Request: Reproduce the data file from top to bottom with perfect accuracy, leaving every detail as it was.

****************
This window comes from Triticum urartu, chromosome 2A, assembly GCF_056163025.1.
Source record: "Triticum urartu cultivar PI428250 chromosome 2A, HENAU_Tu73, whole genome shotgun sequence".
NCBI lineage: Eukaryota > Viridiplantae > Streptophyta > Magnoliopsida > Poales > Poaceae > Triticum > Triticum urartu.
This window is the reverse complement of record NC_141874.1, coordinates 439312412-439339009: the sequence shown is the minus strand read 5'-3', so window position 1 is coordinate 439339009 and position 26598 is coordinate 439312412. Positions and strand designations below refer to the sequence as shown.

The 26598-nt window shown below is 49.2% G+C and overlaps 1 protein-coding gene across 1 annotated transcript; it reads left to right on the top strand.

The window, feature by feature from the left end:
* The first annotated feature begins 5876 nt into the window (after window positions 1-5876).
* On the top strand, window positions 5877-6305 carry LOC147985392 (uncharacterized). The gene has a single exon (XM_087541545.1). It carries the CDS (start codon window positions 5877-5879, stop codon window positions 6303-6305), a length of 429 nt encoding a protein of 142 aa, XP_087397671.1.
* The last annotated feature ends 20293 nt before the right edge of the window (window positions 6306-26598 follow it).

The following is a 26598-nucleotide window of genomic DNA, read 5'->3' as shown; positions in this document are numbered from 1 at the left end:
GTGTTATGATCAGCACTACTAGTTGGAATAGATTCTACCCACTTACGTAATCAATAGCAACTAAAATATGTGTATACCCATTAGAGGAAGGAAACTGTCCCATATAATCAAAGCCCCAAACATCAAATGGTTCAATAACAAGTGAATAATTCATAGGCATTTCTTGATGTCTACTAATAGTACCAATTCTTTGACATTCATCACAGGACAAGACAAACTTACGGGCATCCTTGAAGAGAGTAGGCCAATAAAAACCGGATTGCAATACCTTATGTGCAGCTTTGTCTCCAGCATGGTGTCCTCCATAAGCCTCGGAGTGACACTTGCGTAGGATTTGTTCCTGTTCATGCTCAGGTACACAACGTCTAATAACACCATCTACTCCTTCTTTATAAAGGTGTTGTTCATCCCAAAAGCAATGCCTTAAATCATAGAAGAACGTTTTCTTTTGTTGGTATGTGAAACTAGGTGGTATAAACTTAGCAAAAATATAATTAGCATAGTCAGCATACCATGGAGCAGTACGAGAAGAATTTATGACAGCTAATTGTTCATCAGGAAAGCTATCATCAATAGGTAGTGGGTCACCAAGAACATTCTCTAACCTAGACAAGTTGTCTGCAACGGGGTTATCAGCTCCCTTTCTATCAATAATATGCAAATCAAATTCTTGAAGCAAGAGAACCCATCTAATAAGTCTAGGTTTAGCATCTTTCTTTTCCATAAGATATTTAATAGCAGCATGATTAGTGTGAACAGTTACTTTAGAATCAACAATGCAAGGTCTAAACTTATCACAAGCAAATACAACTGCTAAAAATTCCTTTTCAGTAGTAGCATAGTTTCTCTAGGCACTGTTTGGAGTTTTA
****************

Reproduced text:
This window comes from Triticum urartu, chromosome 2A, assembly GCF_056163025.1.
Source record: "Triticum urartu cultivar PI428250 chromosome 2A, HENAU_Tu73, whole genome shotgun sequence".
NCBI lineage: Eukaryota > Viridiplantae > Streptophyta > Magnoliopsida > Poales > Poaceae > Triticum > Triticum urartu.
This window is the reverse complement of record NC_141874.1, coordinates 439312412-439339009: the sequence shown is the minus strand read 5'-3', so window position 1 is coordinate 439339009 and position 26598 is coordinate 439312412. Positions and strand designations below refer to the sequence as shown.

The 26598-nt window shown below is 49.2% G+C and overlaps 1 protein-coding gene across 1 annotated transcript; it reads left to right on the top strand.

The window, feature by feature from the left end:
* The first annotated feature begins 5876 nt into the window (after window positions 1-5876).
* On the top strand, window positions 5877-6305 carry LOC147985392 (uncharacterized). The gene has a single exon (XM_087541545.1). It carries the CDS (start codon window positions 5877-5879, stop codon window positions 6303-6305), a length of 429 nt encoding a protein of 142 aa, XP_087397671.1.
* The last annotated feature ends 20293 nt before the right edge of the window (window positions 6306-26598 follow it).

The following is a 26598-nucleotide window of genomic DNA, read 5'->3' as shown; positions in this document are numbered from 1 at the left end:
GTGTTATGATCAGCACTACTAGTTGGAATAGATTCTACCCACTTACGTAATCAATAGCAACTAAAATATGTGTATACCCATTAGAGGAAGGAAACTGTCCCATATAATCAAAGCCCCAAACATCAAATGGTTCAATAACAAGTGAATAATTCATAGGCATTTCTTGATGTCTACTAATAGTACCAATTCTTTGACATTCATCACAGGACAAGACAAACTTACGGGCATCCTTGAAGAGAGTAGGCCAATAAAAACCGGATTGCAATACCTTATGTGCAGCTTTGTCTCCAGCATGGTGTCCTCCATAAGCCTCGGAGTGACACTTGCGTAGGATTTGTTCCTGTTCATGCTCAGGTACACAACGTCTAATAACACCATCTACTCCTTCTTTATAAAGGTGTTGTTCATCCCAAAAGCAATGCCTTAAATCATAGAAGAACGTTTTCTTTTGTTGGTATGTGAAACTAGGTGGTATAAACTTAGCAAAAATATAATTAGCATAGTCAGCATACCATGGAGCAGTACGAGAAGAATTTATGACAGCTAATTGTTCATCAGGAAAGCTATCATCAATAGGTAGTGGGTCACCAAGAACATTCTCTAACCTAGACAAGTTGTCTGCAACGGGGTTATCAGCTCCCTTTCTATCAATAATATGCAAATCAAATTCTTGAAGCAAGAGAACCCATCTAATAAGTCTAGGTTTAGCATCTTTCTTTTCCATAAGATATTTAATAGCAGCATGATTAGTGTGAACAGTTACTTTAGAATCAACAATGCAAGGTCTAAACTTATCACAAGCAAATACAACTGCTAAAAATTCCTTTTCAGTAGTAGCATAGTTTCTCTAGGCACTGTTTGGAGTTTTA